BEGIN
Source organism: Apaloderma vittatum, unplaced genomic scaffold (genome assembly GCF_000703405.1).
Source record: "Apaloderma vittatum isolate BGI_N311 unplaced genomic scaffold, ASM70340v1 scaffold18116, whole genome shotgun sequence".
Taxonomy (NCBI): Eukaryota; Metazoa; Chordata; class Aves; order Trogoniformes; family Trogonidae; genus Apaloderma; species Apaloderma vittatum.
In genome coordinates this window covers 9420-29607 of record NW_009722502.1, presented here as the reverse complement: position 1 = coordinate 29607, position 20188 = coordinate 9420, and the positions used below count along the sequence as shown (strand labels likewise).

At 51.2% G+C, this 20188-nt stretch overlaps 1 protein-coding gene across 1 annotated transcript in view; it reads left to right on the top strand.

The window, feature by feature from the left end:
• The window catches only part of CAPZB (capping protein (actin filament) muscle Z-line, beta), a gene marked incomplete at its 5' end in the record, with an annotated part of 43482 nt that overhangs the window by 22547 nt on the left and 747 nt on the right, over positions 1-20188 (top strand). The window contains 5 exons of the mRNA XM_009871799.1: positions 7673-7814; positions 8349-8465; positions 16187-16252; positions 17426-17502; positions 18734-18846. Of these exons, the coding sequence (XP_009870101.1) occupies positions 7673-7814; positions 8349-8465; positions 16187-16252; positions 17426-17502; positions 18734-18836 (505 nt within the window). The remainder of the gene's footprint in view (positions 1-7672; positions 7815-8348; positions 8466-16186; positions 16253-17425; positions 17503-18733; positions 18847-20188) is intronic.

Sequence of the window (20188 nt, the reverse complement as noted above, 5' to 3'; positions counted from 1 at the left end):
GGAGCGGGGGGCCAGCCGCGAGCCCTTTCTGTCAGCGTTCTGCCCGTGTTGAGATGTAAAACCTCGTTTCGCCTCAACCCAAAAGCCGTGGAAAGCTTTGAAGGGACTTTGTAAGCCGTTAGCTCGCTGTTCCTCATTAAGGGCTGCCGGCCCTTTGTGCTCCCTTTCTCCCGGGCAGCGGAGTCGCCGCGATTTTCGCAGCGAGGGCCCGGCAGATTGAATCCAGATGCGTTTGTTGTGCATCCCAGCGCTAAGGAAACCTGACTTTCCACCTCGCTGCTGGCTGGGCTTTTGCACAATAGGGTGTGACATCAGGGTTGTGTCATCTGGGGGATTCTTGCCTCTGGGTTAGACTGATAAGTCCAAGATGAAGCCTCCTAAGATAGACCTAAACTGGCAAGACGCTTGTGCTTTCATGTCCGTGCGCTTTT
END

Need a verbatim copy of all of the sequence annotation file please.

Source organism: Apaloderma vittatum, unplaced genomic scaffold (genome assembly GCF_000703405.1).
Source record: "Apaloderma vittatum isolate BGI_N311 unplaced genomic scaffold, ASM70340v1 scaffold18116, whole genome shotgun sequence".
Taxonomy (NCBI): Eukaryota; Metazoa; Chordata; class Aves; order Trogoniformes; family Trogonidae; genus Apaloderma; species Apaloderma vittatum.
In genome coordinates this window covers 9420-29607 of record NW_009722502.1, presented here as the reverse complement: position 1 = coordinate 29607, position 20188 = coordinate 9420, and the positions used below count along the sequence as shown (strand labels likewise).

At 51.2% G+C, this 20188-nt stretch overlaps 1 protein-coding gene across 1 annotated transcript in view; it reads left to right on the top strand.

The window, feature by feature from the left end:
• The window catches only part of CAPZB (capping protein (actin filament) muscle Z-line, beta), a gene marked incomplete at its 5' end in the record, with an annotated part of 43482 nt that overhangs the window by 22547 nt on the left and 747 nt on the right, over positions 1-20188 (top strand). The window contains 5 exons of the mRNA XM_009871799.1: positions 7673-7814; positions 8349-8465; positions 16187-16252; positions 17426-17502; positions 18734-18846. Of these exons, the coding sequence (XP_009870101.1) occupies positions 7673-7814; positions 8349-8465; positions 16187-16252; positions 17426-17502; positions 18734-18836 (505 nt within the window). The remainder of the gene's footprint in view (positions 1-7672; positions 7815-8348; positions 8466-16186; positions 16253-17425; positions 17503-18733; positions 18847-20188) is intronic.

Sequence of the window (20188 nt, the reverse complement as noted above, 5' to 3'; positions counted from 1 at the left end):
GGAGCGGGGGGCCAGCCGCGAGCCCTTTCTGTCAGCGTTCTGCCCGTGTTGAGATGTAAAACCTCGTTTCGCCTCAACCCAAAAGCCGTGGAAAGCTTTGAAGGGACTTTGTAAGCCGTTAGCTCGCTGTTCCTCATTAAGGGCTGCCGGCCCTTTGTGCTCCCTTTCTCCCGGGCAGCGGAGTCGCCGCGATTTTCGCAGCGAGGGCCCGGCAGATTGAATCCAGATGCGTTTGTTGTGCATCCCAGCGCTAAGGAAACCTGACTTTCCACCTCGCTGCTGGCTGGGCTTTTGCACAATAGGGTGTGACATCAGGGTTGTGTCATCTGGGGGATTCTTGCCTCTGGGTTAGACTGATAAGTCCAAGATGAAGCCTCCTAAGATAGACCTAAACTGGCAAGACGCTTGTGCTTTCATGTCCGTGCGCTTTT